To overcome the problems mentioned above, we propose a novel fusion SR method named IDRRN in this paper. A recursive residual network is introduced into the super-resolution restoration of remote sensing images. In this network model, global residual learning and local residual learning are introduced to reduce the difficulty of training deep networks, and a recursive block composed of residual units is used. To learn the residual image between high-resolution and low-resolution images, we can boost the accuracy by increasing the network depth without adding any weight parameters. Without loss of image restoration quality, the deep learning model is improved to make its network structure more concise and compact. By connecting multiple secondary filters in the deep network, the accuracy is significantly improved. This model uses local residual learning instead of global residual learning to train deep networks, which is more conducive to information transmission and gradient flow. The infusion of a recursive structure in the residual block reduces the parameters and makes the model more compact. Taking the uninterpolated LR image as input, and finally using the deconvolution layer at the end of the network to directly upsample to the SR output image, the calculation complexity is greatly reduced.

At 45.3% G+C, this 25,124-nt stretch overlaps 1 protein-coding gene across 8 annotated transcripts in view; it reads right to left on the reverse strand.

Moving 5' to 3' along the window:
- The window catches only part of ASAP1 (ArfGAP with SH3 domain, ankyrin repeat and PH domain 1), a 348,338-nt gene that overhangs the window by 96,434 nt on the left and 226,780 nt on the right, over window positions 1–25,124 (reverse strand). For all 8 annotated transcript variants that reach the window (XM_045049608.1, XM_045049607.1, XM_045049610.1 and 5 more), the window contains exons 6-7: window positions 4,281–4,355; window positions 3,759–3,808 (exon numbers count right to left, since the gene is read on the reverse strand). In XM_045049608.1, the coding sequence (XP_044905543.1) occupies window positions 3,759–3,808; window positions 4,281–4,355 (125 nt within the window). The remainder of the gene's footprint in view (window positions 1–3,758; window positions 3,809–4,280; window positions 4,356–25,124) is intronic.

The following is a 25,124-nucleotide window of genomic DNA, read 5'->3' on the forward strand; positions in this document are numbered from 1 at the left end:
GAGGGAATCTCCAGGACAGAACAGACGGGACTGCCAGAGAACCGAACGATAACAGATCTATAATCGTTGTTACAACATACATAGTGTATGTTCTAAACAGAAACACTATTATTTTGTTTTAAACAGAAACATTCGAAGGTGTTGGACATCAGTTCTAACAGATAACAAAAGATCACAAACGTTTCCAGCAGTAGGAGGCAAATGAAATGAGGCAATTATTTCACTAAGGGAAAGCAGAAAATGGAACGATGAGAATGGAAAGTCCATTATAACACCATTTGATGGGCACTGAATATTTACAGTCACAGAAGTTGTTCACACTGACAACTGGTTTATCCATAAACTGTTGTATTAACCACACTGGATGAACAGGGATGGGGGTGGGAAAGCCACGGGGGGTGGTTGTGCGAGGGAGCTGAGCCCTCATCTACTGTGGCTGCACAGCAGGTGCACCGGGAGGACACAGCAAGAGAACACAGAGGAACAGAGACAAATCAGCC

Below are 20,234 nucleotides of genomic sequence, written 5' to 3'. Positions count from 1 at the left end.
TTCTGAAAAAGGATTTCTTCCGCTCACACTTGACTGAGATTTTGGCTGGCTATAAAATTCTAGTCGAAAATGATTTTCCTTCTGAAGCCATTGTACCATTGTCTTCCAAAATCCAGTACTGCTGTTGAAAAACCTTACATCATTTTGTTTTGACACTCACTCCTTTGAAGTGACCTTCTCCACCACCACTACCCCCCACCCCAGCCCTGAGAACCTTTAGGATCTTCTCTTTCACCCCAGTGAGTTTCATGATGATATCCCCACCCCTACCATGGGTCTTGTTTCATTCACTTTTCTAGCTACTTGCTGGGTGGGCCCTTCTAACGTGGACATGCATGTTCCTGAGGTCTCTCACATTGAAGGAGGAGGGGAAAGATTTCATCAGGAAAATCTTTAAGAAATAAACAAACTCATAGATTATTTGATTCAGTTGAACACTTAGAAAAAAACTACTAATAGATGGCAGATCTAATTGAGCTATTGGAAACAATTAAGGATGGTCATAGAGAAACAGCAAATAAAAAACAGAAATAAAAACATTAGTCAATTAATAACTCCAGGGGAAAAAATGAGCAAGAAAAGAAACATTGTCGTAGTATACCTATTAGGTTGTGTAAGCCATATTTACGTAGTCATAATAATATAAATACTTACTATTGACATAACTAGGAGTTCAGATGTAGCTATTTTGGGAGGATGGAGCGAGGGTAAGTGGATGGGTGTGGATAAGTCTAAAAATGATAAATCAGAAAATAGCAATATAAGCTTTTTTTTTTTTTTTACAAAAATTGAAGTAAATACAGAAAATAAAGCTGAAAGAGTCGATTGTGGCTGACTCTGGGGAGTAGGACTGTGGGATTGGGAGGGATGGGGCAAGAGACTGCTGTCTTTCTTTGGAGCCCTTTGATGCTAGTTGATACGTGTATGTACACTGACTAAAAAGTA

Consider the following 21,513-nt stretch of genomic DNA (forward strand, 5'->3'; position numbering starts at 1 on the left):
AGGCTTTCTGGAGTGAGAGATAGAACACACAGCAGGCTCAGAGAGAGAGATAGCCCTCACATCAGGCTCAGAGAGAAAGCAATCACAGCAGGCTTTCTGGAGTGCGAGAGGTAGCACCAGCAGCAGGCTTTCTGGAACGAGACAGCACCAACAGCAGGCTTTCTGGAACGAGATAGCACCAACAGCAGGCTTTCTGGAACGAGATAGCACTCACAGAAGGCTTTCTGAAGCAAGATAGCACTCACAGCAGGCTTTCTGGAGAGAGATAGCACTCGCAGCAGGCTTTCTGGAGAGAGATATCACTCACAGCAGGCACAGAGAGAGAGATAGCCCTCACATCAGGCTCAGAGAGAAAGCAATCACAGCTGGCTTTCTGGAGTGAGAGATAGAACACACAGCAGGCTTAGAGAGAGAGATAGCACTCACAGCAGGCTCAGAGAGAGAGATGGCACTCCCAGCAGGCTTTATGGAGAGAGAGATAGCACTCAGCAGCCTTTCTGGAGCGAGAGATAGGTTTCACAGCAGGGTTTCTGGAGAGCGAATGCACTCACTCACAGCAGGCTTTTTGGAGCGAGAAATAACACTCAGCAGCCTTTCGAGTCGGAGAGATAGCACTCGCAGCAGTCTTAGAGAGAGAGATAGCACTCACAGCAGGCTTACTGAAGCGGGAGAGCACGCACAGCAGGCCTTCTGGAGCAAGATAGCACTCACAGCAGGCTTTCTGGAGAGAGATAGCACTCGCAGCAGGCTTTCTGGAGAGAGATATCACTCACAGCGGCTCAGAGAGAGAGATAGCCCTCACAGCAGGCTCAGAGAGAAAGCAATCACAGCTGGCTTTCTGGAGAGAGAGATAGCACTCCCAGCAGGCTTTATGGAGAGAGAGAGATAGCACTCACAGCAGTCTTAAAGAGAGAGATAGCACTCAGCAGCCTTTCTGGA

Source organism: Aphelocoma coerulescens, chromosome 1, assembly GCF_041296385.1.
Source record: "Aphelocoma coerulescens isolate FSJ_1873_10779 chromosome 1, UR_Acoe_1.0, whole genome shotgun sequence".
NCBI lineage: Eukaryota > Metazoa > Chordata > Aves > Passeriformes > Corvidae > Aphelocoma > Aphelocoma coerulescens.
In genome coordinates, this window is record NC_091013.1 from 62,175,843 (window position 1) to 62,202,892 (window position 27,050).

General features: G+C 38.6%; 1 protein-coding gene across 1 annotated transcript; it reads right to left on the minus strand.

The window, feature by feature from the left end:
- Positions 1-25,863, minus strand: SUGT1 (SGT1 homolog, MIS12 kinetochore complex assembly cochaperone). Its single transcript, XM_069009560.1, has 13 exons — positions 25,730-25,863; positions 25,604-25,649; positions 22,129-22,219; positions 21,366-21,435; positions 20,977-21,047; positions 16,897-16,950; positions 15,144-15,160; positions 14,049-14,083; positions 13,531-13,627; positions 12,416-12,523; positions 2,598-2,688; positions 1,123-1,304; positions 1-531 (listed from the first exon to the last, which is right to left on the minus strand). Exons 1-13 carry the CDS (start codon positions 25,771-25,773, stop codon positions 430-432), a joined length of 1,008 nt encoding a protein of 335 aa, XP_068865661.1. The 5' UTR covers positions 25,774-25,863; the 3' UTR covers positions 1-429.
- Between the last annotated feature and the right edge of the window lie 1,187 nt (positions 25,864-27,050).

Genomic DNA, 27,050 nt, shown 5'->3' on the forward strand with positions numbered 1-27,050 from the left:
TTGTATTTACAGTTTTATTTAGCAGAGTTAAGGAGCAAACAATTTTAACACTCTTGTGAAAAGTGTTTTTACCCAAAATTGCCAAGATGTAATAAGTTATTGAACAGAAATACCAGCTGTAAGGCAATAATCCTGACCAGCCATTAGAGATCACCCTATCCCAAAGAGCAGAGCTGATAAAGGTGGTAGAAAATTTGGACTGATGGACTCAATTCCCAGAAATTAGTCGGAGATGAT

The algorithm has been adapted to be efficiently executed in parallel and presents some methodological improvements to make the model more efficient and effective. Experimental results show that the proposed method performs significantly against existing methods in evaluation indicators and visual effect.

1.1 Related works

We briefly review the ideas and work progress related to this paper in this section. Firstly, we discuss the image degradation in remote sensing and get the mathematical model of LR images. Next, we describe the main idea of deep learning and its application in SISR algorithms. Finally, we illustrate the image restoration model of learning the residual by the convolutional neural network (CNN), in which the corruption is considered as “residual information.”

1.2 Image degradation in remote sensing